It is often forgotten that children make up a vast number of victims in war. All one have to do is survey the war torn areas of African, Asia, and the Middle East to be reminded of this most unfortunate reality. The cause of death is not just violence, but also its remnants: unexploded munitions, environmental contamination, disease, maimed bodies, homelessness, poverty, and abandonment. And the Chechen-Jordanian writer, Murad Batal Shishani, has done us a service to remind us that Chechnya is no different.
The health statistics on the catastrophic conditions need no reiteration here. You can read them for yourself. What is an additional concern is how, and one can probably make a similar suggestion about Iraq and the West Bank, war and violence in the present is breeding the future generation of soldiers preconditioned in childhood to the realities of war. Thus writes Shishani:
Chechnya’s population under the age of 18 constitutes almost half of Chechen society and was born and raised after 1990, which means that these children, half of the population, have only known war in their country. This has implications in terms of the psychological tendencies caused by living in an environment of war. This brings back the focus to the poisoning incident in Chechnya. Most of the affected children were girls, because they have been far more affected both psychologically and physically by the war and are in a more vulnerable condition. According to some experts, this is a partial explanation for the occurrence of female suicide bombers.
A study conducted by Chechen psychologists Kahapt Akhmedova and Kuri Adisova has indicated an increase in aggressive tendencies as a result of war. The study was conducted on children inside the Chechen Republic and refugee camps. The children were asked to make drawings that helped reflect the effects of the war in terms of emotional suffering, increased aggressive tendencies (reflected through concepts of fighting and vengeance) and constant fear among children.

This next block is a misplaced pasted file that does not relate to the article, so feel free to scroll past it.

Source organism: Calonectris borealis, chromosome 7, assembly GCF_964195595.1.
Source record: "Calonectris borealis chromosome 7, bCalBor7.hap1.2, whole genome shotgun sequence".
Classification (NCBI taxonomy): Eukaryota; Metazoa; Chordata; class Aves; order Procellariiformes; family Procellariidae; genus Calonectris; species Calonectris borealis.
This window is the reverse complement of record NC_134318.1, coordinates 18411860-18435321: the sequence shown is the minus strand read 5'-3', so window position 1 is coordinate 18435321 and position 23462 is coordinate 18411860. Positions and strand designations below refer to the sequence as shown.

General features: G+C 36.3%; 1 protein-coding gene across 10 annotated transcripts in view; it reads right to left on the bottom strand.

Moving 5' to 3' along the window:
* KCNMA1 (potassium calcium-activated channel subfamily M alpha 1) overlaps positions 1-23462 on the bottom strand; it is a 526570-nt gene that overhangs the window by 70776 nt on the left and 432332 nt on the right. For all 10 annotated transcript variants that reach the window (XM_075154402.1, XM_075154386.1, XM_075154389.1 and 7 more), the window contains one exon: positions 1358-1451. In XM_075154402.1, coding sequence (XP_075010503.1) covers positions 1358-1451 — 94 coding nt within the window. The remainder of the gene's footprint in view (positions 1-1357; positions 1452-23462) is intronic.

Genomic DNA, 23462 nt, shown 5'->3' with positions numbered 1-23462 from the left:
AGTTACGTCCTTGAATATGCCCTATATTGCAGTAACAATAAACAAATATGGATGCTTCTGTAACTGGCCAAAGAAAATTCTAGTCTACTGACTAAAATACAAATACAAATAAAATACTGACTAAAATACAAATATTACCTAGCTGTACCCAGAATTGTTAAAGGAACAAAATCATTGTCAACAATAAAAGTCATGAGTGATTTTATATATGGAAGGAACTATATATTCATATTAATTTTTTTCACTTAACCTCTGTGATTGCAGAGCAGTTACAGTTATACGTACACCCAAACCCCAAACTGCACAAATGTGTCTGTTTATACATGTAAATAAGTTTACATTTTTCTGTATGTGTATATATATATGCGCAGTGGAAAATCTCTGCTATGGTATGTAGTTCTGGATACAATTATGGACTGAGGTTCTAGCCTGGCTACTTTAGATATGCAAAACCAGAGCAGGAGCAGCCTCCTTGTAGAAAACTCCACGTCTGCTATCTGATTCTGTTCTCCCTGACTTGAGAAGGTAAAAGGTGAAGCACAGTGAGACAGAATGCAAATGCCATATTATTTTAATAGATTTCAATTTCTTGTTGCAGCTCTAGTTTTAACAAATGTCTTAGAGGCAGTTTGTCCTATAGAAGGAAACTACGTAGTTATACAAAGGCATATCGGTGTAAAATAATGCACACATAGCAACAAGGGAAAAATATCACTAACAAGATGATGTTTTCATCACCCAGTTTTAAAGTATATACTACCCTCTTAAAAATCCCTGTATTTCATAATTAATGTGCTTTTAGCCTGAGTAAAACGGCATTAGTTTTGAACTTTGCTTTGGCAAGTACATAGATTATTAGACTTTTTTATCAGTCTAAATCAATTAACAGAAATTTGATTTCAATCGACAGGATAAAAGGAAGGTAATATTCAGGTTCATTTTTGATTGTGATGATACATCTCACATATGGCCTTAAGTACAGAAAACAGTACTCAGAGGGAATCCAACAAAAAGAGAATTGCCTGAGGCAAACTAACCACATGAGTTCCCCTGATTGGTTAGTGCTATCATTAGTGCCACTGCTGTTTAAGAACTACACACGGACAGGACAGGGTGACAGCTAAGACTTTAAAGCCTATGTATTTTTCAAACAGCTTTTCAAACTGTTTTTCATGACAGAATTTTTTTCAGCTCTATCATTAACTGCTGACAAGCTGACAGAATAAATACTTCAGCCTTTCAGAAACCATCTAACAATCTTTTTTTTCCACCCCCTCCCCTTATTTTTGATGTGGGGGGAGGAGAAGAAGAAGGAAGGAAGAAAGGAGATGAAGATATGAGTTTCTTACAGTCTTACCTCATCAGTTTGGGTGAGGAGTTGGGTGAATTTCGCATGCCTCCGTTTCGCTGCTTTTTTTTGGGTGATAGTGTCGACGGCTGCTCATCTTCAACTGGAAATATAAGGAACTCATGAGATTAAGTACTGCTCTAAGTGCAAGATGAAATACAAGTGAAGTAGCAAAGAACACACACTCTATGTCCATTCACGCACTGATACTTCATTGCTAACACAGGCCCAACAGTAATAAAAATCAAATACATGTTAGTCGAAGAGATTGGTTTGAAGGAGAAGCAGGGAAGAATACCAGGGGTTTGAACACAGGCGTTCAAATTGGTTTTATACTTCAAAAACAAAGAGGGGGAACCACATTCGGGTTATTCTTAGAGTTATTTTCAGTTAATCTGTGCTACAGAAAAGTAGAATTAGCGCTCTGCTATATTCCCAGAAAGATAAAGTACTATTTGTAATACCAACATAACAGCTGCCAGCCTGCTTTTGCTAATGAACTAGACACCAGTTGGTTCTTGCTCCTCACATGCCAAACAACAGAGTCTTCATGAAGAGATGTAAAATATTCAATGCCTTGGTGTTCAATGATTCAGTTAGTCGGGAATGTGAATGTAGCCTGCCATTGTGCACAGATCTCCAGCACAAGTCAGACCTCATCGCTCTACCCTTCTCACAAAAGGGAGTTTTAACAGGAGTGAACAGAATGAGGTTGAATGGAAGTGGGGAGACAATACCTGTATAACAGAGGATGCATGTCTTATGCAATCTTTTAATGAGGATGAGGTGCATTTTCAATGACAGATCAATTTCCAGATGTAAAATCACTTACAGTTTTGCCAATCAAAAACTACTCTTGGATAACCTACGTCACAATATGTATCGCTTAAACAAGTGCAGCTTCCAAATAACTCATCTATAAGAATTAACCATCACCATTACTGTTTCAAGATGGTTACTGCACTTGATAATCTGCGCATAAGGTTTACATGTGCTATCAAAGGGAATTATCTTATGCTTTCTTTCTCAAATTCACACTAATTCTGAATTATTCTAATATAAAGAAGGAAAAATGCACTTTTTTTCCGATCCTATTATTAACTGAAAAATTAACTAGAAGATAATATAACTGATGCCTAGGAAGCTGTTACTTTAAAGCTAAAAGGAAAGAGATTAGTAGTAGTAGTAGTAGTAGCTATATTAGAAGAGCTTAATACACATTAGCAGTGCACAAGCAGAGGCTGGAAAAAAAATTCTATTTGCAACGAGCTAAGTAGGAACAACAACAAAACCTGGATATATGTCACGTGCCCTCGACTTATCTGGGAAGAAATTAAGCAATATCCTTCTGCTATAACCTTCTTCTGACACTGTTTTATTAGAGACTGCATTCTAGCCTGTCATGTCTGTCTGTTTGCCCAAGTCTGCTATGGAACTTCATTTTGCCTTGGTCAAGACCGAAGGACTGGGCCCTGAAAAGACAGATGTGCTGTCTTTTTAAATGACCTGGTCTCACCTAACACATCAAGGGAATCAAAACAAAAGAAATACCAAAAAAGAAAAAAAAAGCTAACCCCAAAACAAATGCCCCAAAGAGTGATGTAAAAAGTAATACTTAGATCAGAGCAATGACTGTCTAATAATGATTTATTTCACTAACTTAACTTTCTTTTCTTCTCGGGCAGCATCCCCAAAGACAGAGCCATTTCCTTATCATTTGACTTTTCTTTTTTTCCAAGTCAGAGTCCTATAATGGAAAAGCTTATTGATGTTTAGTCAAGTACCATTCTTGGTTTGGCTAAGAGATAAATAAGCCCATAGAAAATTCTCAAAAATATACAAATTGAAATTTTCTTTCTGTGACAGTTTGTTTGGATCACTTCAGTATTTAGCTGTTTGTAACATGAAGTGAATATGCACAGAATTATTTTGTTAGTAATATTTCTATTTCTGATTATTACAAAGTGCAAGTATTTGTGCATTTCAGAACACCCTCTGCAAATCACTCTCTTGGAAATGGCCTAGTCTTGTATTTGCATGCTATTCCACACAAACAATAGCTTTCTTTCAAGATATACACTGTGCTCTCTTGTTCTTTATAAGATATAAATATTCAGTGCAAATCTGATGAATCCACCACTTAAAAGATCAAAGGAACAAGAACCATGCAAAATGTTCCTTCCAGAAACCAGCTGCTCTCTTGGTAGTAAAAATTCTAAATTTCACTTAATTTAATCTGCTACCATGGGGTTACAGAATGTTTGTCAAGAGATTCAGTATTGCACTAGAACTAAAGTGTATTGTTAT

CONCLUSIONS: In an interview with Medina Akhmedova, a 15-year-old Chechen orphan whose parents had died in the first and second wars, she talked of her desire and ambition to study law to fight “injustice” and “defend orphans”. This child’s words are a clear indication of the injustice felt by young Chechen generations who have lived in a state of war all their childhood, and many have lost one of their parents or both. While most psychological studies hypothetically provide a link between the increase in extremist tendencies and frustration, in Chechnya this is proven by empirical studies.
Further comment is not necessary.
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By Sean — 9 years ago
If history is any indication, a gerontocracy can kill a political system. The Soviet Union and other Eastern Bloc states suffered from it. It currently plagues China. And the recent protests in Iran certainly point to some kind of generational conflict is coming to a boil. The failure to ensure the mobility of young people into a government’s power structures only brews disillusionment, frustration, and anger among the next generation.